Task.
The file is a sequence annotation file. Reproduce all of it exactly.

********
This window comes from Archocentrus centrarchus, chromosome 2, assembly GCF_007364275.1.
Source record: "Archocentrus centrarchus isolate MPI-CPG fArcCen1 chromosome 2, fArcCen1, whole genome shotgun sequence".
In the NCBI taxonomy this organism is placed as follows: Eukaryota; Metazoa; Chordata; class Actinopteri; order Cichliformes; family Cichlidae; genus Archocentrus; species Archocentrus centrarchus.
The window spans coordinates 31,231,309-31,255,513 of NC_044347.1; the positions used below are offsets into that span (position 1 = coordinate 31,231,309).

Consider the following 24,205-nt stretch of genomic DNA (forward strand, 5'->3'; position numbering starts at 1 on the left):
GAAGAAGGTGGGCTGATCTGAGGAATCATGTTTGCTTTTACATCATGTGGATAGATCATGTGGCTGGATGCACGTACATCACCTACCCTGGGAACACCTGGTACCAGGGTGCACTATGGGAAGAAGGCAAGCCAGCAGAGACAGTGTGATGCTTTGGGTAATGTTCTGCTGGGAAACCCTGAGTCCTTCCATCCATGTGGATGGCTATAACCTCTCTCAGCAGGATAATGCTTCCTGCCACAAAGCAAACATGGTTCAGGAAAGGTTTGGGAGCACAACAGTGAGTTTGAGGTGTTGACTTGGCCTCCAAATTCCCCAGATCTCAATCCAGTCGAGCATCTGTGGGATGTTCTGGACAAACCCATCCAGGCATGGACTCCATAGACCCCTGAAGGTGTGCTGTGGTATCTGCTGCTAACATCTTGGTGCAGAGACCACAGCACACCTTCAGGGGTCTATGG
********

This window comes from Archocentrus centrarchus, chromosome 2, assembly GCF_007364275.1.
Source record: "Archocentrus centrarchus isolate MPI-CPG fArcCen1 chromosome 2, fArcCen1, whole genome shotgun sequence".
In the NCBI taxonomy this organism is placed as follows: Eukaryota; Metazoa; Chordata; class Actinopteri; order Cichliformes; family Cichlidae; genus Archocentrus; species Archocentrus centrarchus.
The window spans coordinates 31,231,309-31,255,513 of NC_044347.1; the positions used below are offsets into that span (position 1 = coordinate 31,231,309).

Consider the following 24,205-nt stretch of genomic DNA (forward strand, 5'->3'; position numbering starts at 1 on the left):
GAAGAAGGTGGGCTGATCTGAGGAATCATGTTTGCTTTTACATCATGTGGATAGATCATGTGGCTGGATGCACGTACATCACCTACCCTGGGAACACCTGGTACCAGGGTGCACTATGGGAAGAAGGCAAGCCAGCAGAGACAGTGTGATGCTTTGGGTAATGTTCTGCTGGGAAACCCTGAGTCCTTCCATCCATGTGGATGGCTATAACCTCTCTCAGCAGGATAATGCTTCCTGCCACAAAGCAAACATGGTTCAGGAAAGGTTTGGGAGCACAACAGTGAGTTTGAGGTGTTGACTTGGCCTCCAAATTCCCCAGATCTCAATCCAGTCGAGCATCTGTGGGATGTTCTGGACAAACCCATCCAGGCATGGACTCCATAGACCCCTGAAGGTGTGCTGTGGTATCTGCTGCTAACATCTTGGTGCAGAGACCACAGCACACCTTCAGGGGTCTATGG